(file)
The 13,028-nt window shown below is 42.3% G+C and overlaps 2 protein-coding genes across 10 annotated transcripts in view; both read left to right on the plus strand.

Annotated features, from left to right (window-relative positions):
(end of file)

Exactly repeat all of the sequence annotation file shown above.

The 13,028-nt window shown below is 42.3% G+C and overlaps 2 protein-coding genes across 10 annotated transcripts in view; both read left to right on the plus strand.

Annotated features, from left to right (window-relative positions):